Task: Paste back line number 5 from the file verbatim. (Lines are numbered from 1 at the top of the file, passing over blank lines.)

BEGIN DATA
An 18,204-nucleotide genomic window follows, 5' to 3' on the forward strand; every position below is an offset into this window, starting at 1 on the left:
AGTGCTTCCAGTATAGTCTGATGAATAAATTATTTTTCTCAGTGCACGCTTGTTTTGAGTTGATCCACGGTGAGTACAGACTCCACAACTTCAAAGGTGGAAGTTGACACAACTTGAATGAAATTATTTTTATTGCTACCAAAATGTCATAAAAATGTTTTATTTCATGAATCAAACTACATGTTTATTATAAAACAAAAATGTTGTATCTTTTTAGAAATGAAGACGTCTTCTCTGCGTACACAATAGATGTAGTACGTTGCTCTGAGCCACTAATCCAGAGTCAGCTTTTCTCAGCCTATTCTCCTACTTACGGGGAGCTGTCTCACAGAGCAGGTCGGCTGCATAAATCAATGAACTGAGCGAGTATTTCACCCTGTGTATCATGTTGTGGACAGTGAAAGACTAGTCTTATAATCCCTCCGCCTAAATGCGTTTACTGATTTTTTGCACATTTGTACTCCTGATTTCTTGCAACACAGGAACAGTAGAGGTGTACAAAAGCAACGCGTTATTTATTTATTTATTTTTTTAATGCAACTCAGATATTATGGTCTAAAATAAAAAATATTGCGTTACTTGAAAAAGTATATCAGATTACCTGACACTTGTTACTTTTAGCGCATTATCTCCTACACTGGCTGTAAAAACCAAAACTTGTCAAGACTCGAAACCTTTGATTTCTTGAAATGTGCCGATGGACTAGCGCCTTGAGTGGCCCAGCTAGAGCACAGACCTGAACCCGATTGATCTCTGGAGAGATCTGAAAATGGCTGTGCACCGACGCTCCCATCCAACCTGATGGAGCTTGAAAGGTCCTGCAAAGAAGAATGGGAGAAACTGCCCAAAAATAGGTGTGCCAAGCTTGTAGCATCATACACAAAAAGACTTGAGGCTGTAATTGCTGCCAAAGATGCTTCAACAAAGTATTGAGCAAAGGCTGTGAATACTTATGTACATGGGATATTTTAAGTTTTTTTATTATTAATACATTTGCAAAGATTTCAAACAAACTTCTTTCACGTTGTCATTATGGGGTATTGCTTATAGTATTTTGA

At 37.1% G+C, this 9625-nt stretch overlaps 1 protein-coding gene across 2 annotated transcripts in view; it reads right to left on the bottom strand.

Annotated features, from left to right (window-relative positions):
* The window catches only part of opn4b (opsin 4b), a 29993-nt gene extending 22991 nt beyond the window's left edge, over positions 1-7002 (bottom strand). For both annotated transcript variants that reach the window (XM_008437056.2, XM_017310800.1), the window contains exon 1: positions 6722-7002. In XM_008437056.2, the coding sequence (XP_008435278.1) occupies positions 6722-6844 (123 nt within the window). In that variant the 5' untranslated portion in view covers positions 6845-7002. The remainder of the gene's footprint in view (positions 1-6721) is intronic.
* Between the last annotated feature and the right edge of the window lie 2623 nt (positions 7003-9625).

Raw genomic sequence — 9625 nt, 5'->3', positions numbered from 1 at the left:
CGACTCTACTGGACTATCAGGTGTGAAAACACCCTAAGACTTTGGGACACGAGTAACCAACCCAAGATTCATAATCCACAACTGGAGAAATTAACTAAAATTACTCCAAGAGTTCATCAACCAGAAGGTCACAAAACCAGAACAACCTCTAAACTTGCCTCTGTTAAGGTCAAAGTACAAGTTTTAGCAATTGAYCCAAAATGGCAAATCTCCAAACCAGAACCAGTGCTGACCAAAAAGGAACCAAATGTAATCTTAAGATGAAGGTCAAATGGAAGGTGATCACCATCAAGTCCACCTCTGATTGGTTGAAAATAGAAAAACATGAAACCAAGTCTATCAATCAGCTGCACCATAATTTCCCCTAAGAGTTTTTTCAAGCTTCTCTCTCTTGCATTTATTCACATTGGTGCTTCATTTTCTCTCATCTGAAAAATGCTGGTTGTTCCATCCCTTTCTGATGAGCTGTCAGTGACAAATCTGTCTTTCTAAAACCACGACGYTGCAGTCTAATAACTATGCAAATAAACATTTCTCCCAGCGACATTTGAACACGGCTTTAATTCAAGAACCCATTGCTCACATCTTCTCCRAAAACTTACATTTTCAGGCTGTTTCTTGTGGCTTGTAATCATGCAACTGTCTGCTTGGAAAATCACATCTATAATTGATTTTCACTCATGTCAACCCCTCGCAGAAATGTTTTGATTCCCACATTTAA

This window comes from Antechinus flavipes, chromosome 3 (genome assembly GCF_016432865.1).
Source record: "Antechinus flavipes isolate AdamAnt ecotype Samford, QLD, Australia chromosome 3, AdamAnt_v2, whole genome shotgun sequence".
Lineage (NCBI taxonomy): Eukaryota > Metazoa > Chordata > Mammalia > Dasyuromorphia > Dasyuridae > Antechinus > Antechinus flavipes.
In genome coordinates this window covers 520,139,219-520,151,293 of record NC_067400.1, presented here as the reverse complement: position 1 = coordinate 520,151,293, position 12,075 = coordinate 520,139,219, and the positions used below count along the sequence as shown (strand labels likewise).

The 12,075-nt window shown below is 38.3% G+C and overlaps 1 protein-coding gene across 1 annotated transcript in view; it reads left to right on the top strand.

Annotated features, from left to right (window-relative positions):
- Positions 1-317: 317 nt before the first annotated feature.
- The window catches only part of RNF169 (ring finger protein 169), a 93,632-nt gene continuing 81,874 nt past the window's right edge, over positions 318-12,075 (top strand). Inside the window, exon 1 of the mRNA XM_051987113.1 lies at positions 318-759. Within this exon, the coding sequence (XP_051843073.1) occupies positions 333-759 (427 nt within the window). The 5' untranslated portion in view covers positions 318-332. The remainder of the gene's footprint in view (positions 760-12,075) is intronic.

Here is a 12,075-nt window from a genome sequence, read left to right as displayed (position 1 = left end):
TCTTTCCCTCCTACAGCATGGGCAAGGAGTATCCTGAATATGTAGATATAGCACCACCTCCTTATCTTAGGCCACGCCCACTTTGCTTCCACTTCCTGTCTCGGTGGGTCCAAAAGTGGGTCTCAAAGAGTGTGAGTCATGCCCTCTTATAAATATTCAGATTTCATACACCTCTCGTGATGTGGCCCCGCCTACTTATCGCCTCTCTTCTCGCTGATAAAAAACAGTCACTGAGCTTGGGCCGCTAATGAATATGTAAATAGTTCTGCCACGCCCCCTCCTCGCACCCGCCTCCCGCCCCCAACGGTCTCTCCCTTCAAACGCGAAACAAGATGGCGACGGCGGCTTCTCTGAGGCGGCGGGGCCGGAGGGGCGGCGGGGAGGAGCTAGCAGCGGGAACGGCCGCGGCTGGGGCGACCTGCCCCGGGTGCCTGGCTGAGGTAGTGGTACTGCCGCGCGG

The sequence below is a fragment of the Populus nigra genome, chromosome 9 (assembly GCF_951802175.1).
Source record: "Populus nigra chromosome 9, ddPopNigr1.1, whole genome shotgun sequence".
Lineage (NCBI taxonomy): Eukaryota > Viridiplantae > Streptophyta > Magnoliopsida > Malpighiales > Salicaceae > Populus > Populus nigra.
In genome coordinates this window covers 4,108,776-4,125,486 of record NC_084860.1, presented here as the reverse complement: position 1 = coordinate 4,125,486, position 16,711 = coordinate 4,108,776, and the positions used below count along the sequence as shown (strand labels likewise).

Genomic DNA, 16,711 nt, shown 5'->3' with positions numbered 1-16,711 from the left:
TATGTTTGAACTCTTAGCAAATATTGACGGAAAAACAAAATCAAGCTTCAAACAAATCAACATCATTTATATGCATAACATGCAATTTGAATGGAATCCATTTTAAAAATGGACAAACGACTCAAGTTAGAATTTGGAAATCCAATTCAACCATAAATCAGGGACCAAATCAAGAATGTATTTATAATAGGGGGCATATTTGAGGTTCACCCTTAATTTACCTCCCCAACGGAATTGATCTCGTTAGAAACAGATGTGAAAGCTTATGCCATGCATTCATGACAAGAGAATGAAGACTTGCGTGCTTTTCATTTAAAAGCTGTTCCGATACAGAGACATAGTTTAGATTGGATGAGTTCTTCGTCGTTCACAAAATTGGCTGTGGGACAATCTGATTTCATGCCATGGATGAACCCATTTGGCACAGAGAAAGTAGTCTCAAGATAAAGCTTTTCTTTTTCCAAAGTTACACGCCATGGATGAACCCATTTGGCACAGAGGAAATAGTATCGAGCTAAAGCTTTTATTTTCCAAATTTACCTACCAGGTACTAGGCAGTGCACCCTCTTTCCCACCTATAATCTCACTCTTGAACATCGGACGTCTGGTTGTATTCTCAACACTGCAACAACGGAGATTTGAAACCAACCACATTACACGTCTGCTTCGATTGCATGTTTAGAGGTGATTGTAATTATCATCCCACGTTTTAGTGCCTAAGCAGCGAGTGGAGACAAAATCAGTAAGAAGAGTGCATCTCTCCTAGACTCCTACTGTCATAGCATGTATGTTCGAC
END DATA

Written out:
* The window catches only part of opn4b (opsin 4b), a 29993-nt gene extending 22991 nt beyond the window's left edge, over positions 1-7002 (bottom strand). For both annotated transcript variants that reach the window (XM_008437056.2, XM_017310800.1), the window contains exon 1: positions 6722-7002. In XM_008437056.2, the coding sequence (XP_008435278.1) occupies positions 6722-6844 (123 nt within the window). In that variant the 5' untranslated portion in view covers positions 6845-7002. The remainder of the gene's footprint in view (positions 1-6721) is intronic.